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  1. #1
    JeffD's Avatar
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    Help me decide amongst these enlarging lenses!

    I am in the enviable postion of having too many enlarging lenses. I currently have an ancient Beseler 4x5 enlarger. I own a 150mm EL-Nikkor 5.6 lens, a 135mm Schneider Componon-S 5.6 lens, and a Schneider 80mm Componon-S 4.0 lens.

    Recently I won an auction on a Saunders 4500 VCCE outfit (yeah!), and it comes with a whole batch of lenses:

    Rodenstock Rogonar-S 1:4.5 f=105mm; Rodenstock Rodagon 1:5.6 f=105mm; Rodenstock-Omegaron 1:4.5 f=150mm; Rodenstock-Omegaron 1:3.5 f=50mm and El Nikkor 1:2.8 f=50mm

    The lenses from the auction are pictured here:
    http://i18.ebayimg.com/02/i/07/c3/82/3e_3.JPG


    Here is my question: I don't do much 35mm, but just in case, I guess I'll hang on to the 50mm lenses. 90% of my work is in 4x5, with a bit of medium format occasionally.
    Which of the lenses above, would you hang on to, and why?

    I don't know much about the Rodenstock lenses, and how they compare to my current lenses, although, I have liked the results from my 150mm Nikkor lens.

  2. #2
    glbeas's Avatar
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    I've had an Omegaron 150 and it was a sweet lens, sharp and contrasty. Can't say much about the others except to say the EL Nikors have a good reputation. Maybe you should try making some test prints with them and see which one has the right feel for your work.
    Gary Beasley

  3. #3

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    The Rodagon, Componon S, and El Nikkor lenses are all better lenses than the Rogonor or Omegaron lens. The differences between the first three listed are slight and you will probably notice very slight differences, if at all, between them. I own all three of these as well as one Omegron lens that I have never used.

    The Omegaron is an entry level lens.
    Art is a step from what is obvious and well-known toward what is arcane and concealed.

    Visit my website at http://www.donaldmillerphotography.com

  4. #4
    raucousimages's Avatar
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    If you want to keep only three:

    Nikkor 150
    Schneider 80
    Nikkor 50

    A fourth would be the 105 Rodagon

    I would dump the Omegarons but all the others are great lenses

    I am a big fan of Rodagons.
    DIGITAL IS FOR THOSE AFRAID OF THE DARK.

  5. #5

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    I just recieved the 50mm El-Nikkor 2.8N and its sharp and contrasty, alot more than I was expecting from such a cheap lens. If you've made your choice and aren't looking to keep any, post the ones you wanna get rid of up here. I need a 105mm for the occasional smaller print.

  6. #6

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    Do you have to get rid of any? -)

    The 150mm would be my first choice for 4x5. Unless you need to make really big prints that push your enlarger. Then the 135mm.

    The 80mm is the choice for 6x6.

    The Rodenstock Rodagon 1:5.6 f=105mm for 6x9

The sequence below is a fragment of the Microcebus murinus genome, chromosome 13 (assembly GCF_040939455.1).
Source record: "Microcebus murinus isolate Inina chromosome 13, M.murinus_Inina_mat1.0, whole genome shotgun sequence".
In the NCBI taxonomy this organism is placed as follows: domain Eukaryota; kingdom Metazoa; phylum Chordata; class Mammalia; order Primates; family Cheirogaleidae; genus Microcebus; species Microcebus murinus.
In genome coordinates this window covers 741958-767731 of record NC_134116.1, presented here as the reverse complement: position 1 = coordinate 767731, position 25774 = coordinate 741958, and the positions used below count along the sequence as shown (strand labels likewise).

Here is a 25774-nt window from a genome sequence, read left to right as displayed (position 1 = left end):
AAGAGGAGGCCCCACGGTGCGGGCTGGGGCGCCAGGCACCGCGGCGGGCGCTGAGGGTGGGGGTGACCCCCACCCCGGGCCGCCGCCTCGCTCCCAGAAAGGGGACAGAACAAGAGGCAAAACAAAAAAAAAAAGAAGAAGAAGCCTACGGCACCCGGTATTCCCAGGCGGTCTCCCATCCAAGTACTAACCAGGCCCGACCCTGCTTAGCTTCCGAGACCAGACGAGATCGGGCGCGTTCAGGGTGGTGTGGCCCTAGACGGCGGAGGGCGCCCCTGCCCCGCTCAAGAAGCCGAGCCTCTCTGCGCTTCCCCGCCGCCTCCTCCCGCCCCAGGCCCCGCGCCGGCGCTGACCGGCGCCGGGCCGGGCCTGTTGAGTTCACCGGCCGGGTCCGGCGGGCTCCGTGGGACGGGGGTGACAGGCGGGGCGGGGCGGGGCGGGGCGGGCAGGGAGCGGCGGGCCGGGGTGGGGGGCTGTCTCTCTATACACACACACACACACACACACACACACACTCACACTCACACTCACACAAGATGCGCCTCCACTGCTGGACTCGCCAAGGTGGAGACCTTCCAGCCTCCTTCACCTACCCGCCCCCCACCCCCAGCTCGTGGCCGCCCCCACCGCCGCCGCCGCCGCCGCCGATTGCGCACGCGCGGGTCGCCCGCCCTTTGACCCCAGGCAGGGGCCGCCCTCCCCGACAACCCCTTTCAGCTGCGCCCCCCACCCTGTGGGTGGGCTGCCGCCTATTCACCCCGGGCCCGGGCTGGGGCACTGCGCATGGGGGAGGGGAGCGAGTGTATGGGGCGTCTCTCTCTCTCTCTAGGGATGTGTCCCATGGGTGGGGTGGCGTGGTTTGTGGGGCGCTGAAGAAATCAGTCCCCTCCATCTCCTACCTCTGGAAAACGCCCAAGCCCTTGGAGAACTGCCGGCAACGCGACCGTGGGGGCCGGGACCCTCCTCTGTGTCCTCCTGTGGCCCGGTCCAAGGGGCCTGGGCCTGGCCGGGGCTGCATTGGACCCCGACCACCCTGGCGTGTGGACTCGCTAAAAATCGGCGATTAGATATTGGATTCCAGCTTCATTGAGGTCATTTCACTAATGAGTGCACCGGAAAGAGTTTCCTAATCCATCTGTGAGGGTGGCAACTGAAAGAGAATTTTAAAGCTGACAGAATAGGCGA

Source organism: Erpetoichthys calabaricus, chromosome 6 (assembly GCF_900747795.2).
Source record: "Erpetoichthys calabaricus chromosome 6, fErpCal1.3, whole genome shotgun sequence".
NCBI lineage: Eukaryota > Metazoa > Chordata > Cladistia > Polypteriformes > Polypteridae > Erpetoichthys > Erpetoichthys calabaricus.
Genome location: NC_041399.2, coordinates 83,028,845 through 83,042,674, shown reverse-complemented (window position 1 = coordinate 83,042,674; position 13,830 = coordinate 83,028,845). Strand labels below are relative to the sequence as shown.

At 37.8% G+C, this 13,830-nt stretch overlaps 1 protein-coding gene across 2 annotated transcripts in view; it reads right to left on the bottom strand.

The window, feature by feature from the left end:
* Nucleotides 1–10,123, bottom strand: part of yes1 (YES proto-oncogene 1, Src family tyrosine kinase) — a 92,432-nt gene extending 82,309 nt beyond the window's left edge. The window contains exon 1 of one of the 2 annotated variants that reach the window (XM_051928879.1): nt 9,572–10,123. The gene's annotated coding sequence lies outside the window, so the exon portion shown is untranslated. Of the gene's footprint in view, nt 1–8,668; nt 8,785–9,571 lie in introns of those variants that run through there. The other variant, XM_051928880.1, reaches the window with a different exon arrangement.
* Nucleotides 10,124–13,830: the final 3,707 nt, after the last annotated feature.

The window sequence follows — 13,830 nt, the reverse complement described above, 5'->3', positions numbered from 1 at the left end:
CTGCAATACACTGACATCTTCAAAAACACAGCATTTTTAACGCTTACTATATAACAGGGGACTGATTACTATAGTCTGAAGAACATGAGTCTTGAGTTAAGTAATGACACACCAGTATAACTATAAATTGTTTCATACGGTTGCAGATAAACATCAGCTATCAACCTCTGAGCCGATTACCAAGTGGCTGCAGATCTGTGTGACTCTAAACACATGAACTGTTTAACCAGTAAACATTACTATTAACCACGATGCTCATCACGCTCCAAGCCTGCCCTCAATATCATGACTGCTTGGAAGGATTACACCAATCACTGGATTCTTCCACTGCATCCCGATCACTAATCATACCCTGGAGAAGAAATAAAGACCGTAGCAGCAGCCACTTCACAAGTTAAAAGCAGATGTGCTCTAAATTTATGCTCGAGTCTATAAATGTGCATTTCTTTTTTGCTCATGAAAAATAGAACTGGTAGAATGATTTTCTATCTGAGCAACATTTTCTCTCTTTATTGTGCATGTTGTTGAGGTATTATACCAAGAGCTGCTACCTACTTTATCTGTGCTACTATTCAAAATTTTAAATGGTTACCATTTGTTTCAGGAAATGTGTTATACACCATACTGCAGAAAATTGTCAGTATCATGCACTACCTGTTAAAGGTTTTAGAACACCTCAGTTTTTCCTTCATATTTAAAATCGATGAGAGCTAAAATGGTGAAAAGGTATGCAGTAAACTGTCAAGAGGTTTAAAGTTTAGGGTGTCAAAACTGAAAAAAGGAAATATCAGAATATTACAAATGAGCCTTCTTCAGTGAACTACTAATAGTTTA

The Nikon f/2.8 50mm is fine for 35mm.

    The only of the above I might get rid of is the 135mm.

  7. #7

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    The Componons, Rodagons, and Nikkors you mentioned are all top quality lenses. Keep all of them, and sell off the Rogonars and Omegarons.
    Rick Jason.
    "I'm still developing"

  8. #8
    df cardwell's Avatar
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    What Donald said.
    "One of the painful things about our time is that those who feel certainty are stupid,
    and those with any imagination and understanding are filled with doubt and indecision"

    -Bertrand Russell

  9. #9

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    Printing with them is undoubtedly the answer, but assuming all live up to their reputations and match my own experiences, I would keep:

    The 150 Nikkor and 80 componon s you already have.
    Add Nikkor 5o and poss the 105 rodagon assuming you are not desperate for the cash gained by selling them.

    The same as raucous then!

  10. #10
    ronlamarsh's Avatar
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    To keep

    I would agree with the others as to keeping the componon-s rodagon etc. and agree you won't see much difference.
    The rogonar-s is a good lens, I havew this one in a 150mm version and can say I can not tell the difference betwee it and my 135mm componon-s. I have also enlarged with other componon-s lenses at another darkroom run by a picky professional and I couldn't tell the difference between my 150mm roganar- and his 135mm componon-s....neither could he.
    Bottom line is the Roganar-s is listed on the rodenstock site as an entry level lens, but it is the highest quality entry level lens you'll find, 4 lelments and highly corrected with an optimum enlarging range of up to 6X at 4X is the recomended ratio by rodenstock just happens to be 16X20 from a 4X5 neg.
    No escaping it!
    I must step on fallen leaves
    to take this path

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